Even at the end of the world, Weyes Blood knows how to put on a show

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Rising has kicked off for 2023. This wrap of shows across the festival includes a theatrical gig by Weyes Blood and a piece of dance theatre that tells the story of a tracker who worked in the early 1900s.

Weyes Blood ★★★★
The Forum, June 7

On the cover of And in the Darkness, Hearts Aglow (2022), the fifth album from Natalie Mering, aka Weyes Blood, the singer-songwriter is shot like a deity, her wounded breast emitting holy light. Saintly and sacrilegious, this image inspires the theatrics of her world tour, with projections evoking her highly cinematic videos.

Weyes Blood performing at The Forum, June 7, 2023.Credit: Rick Clifford

Dressed in a Grecian-style gown, which she gleefully twirls in across The Forum’s stage, a secret chamber conceals a chintzy glow stick that eventually shines through. This immaculate iconography is not just a marker of Mering’s musical ambition but also the self-declared nostalgic futurist’s distinctive sensibility, where wry self-awareness offsets an earnest belief in majestic pop songs as vehicles for communion.

Accompanied by a four-strong band, Mering begins with It’s Not Just Me, It’s Everybody, which opens her latest album and reveals it as pandemic diary: “Living in the wake of overwhelming changes / We’ve all become strangers / Even to ourselves”. While many artists are grappling with isolation’s aesthetics, Mering has a particular gift for merging personal and public feeling. Her lyrics link global catastrophe – rising tides, forest fires, fault lines – with mundane tragedies – heartbreak, loneliness, uncertainty.

Natalie Mering – better known as Weyes Blood – captivates the crowd with her spellbinding voice.Credit: Rick Clifford

Mostly performing numbers from her latest record and her breakout Titanic Rising (2019), the first two instalments in a trilogy, the set list moves seamlessly from, say, the interstellar grandiosity of Andromeda to the gentler grace of God, Turn Me Into a Flower. When the swooning orchestration falls away in slower numbers like Movies, Mering’s spellbinding voice finally takes the spotlight.

Describing her sound as “ethereal” – shorthand for lush instrumentation, wistful sentiment and choral splendour – belies its earthbound power. Her songs feel instantly familiar, conjuring a golden age of pop balladry where beauty and melancholy were comfortable bedfellows.

Even at the end of the world, Weyes Blood knows how to put on a show.
Reviewed by Rebecca Harkins-Cross

Tracker ★★★
ADT and Ilbijerri, Arts House, North Melbourne, until June 18

Tracker, created by choreographer Daniel Riley and director Rachael Maza, is a piece of dance theatre that tells the story of Alec Riley, the great-great-uncle of Daniel, who worked as a tracker for the New South Wales police force from 1911 until his retirement some four decades later.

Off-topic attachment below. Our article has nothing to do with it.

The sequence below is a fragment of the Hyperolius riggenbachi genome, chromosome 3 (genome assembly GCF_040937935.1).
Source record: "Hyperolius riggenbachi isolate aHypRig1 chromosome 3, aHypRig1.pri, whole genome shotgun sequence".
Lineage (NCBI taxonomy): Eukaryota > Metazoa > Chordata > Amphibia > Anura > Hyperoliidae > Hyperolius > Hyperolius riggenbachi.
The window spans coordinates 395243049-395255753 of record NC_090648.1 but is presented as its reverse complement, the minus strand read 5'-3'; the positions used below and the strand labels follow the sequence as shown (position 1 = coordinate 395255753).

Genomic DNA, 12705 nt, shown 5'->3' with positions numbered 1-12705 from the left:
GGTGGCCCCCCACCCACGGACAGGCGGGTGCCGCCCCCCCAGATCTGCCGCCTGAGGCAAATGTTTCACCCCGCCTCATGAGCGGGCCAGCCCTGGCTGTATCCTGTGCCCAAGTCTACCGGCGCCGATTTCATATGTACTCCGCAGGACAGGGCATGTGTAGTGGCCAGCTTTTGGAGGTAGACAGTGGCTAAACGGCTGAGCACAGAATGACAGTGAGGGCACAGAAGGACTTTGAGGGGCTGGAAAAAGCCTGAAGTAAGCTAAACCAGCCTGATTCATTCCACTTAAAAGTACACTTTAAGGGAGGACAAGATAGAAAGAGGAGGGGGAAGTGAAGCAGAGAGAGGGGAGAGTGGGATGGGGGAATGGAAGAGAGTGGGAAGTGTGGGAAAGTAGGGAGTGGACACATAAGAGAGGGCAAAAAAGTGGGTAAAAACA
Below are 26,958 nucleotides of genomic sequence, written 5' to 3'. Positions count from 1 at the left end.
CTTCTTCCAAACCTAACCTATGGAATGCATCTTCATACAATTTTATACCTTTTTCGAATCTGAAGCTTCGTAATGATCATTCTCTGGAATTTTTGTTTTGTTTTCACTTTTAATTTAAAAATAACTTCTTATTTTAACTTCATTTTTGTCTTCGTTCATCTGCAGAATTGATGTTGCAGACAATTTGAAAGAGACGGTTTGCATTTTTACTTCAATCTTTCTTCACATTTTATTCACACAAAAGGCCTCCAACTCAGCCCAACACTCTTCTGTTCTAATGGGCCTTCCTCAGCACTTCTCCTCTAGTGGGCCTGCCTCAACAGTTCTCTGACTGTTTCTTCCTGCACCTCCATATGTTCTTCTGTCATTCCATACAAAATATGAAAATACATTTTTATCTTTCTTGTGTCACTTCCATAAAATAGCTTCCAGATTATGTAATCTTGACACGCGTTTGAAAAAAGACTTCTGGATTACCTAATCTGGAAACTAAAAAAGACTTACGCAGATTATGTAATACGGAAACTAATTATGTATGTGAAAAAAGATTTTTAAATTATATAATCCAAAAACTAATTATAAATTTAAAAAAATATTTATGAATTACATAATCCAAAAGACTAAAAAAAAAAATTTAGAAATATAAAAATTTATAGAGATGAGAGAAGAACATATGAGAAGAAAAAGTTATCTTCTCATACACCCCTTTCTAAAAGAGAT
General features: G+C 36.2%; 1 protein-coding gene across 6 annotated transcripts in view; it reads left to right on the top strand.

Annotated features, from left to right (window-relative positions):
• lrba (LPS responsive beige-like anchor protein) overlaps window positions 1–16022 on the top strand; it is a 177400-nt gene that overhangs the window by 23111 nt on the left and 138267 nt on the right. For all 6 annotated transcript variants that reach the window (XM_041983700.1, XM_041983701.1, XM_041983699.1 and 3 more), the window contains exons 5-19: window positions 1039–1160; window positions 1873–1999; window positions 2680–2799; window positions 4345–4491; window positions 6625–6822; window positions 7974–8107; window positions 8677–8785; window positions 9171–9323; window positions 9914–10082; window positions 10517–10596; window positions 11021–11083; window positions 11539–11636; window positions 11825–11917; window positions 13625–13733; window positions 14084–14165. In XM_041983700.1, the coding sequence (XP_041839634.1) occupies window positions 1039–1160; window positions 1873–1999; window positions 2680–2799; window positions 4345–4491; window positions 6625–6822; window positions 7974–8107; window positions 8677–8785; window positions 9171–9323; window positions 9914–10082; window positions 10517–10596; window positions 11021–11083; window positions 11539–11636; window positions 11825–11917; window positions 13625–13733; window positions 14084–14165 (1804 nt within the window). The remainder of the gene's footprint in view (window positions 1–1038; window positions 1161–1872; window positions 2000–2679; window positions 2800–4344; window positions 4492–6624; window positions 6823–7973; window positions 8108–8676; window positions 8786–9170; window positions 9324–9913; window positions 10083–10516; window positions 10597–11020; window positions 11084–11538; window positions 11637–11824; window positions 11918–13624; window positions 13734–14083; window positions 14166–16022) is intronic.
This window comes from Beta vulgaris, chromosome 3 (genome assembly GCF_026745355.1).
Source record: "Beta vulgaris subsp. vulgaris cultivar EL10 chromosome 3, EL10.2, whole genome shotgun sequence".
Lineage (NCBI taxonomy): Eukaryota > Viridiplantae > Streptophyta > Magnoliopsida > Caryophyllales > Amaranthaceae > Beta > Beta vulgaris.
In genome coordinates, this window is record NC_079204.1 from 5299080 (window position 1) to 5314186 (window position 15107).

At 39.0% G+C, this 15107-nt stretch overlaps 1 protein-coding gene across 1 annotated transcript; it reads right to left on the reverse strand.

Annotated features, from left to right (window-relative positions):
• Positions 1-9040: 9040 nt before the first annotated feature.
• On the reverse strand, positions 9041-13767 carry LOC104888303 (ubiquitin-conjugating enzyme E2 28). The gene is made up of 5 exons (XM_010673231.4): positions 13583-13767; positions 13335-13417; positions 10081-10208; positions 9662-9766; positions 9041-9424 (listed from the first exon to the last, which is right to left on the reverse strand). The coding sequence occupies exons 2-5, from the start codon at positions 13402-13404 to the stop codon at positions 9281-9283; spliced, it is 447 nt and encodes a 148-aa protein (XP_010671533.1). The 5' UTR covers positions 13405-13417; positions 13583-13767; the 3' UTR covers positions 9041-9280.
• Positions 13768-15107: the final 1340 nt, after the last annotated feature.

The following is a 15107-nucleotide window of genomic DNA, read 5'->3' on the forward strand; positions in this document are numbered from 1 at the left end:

Tracker tells the story of Alec Rileywho worked as a tracker for the New South Wales police.Credit: Pedro Greig

It’s a relatively slender production, but the subject is fascinating. Alec’s life is recounted by a great-great niece (Ella Ferris), who is walking through bushland near where Alec lived. As she walks, she reads printed copies of old newspaper articles celebrating his prodigious talent for finding the lost and the fugitive.

The device is a little naff and this production lingers too long on these journalistic reports, making much of the more sensational details: Alec working the crime scene, hunting down clues that others missed, battling injustice, thinking through apparently insoluble mysteries.

Daniel Riley illustrates the story with busy but not always inspired choreography for a trio of dancers, creating elongated, flattened shapes suggestive of roots that clutch and entangle the niece, who is herself feeling lost and in need of a spiritual guide.

Rika Hamaguchi in a scene from Tracker.Credit: Pedro Greig

The show is thoughtfully presented in a circular space with attractive print curtains created by scenic artist Merindah Funnell and designer Jonathan Jones. Ailsa Paterson’s motley blue denim costumes are brave but – like the sound design – don’t really serve the elucidation of Alec’s quiet resilience.

Alec is an interesting figure to celebrate because he was not a rebel or an activist but a mild-mannered family man committed to his job. Indeed, he played a key role in locking up outlaws such as Roy Governor, the brother of Indigenous bushranger Jimmy Governor.

Instead, Alec embodies a different concept of resistance: family ties, connection to country and respect for the old ways. He was, in other words, a man of great constancy and resolve at a time of widespread prejudice.
Reviewed by Andrew Fuhrmann

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